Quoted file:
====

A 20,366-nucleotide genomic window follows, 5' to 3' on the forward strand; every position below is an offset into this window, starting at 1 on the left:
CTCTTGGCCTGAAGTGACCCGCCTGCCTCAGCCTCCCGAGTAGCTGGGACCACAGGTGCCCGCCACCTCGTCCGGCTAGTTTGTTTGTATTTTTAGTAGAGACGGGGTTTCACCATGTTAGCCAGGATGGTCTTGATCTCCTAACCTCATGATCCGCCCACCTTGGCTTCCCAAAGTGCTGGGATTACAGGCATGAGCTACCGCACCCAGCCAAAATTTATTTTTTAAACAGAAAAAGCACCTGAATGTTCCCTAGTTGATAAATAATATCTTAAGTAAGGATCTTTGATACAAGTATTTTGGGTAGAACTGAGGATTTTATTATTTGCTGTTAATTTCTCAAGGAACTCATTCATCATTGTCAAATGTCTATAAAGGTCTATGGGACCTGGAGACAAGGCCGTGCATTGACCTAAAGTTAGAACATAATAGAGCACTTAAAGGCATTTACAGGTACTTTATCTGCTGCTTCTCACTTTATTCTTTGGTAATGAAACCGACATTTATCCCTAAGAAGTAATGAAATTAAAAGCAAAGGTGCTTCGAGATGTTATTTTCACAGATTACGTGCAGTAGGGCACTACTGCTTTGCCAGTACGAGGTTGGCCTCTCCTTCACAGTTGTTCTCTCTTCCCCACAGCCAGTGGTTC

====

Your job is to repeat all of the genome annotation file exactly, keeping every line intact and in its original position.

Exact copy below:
A 20,366-nucleotide genomic window follows, 5' to 3' on the forward strand; every position below is an offset into this window, starting at 1 on the left:
CTCTTGGCCTGAAGTGACCCGCCTGCCTCAGCCTCCCGAGTAGCTGGGACCACAGGTGCCCGCCACCTCGTCCGGCTAGTTTGTTTGTATTTTTAGTAGAGACGGGGTTTCACCATGTTAGCCAGGATGGTCTTGATCTCCTAACCTCATGATCCGCCCACCTTGGCTTCCCAAAGTGCTGGGATTACAGGCATGAGCTACCGCACCCAGCCAAAATTTATTTTTTAAACAGAAAAAGCACCTGAATGTTCCCTAGTTGATAAATAATATCTTAAGTAAGGATCTTTGATACAAGTATTTTGGGTAGAACTGAGGATTTTATTATTTGCTGTTAATTTCTCAAGGAACTCATTCATCATTGTCAAATGTCTATAAAGGTCTATGGGACCTGGAGACAAGGCCGTGCATTGACCTAAAGTTAGAACATAATAGAGCACTTAAAGGCATTTACAGGTACTTTATCTGCTGCTTCTCACTTTATTCTTTGGTAATGAAACCGACATTTATCCCTAAGAAGTAATGAAATTAAAAGCAAAGGTGCTTCGAGATGTTATTTTCACAGATTACGTGCAGTAGGGCACTACTGCTTTGCCAGTACGAGGTTGGCCTCTCCTTCACAGTTGTTCTCTCTTCCCCACAGCCAGTGGTTC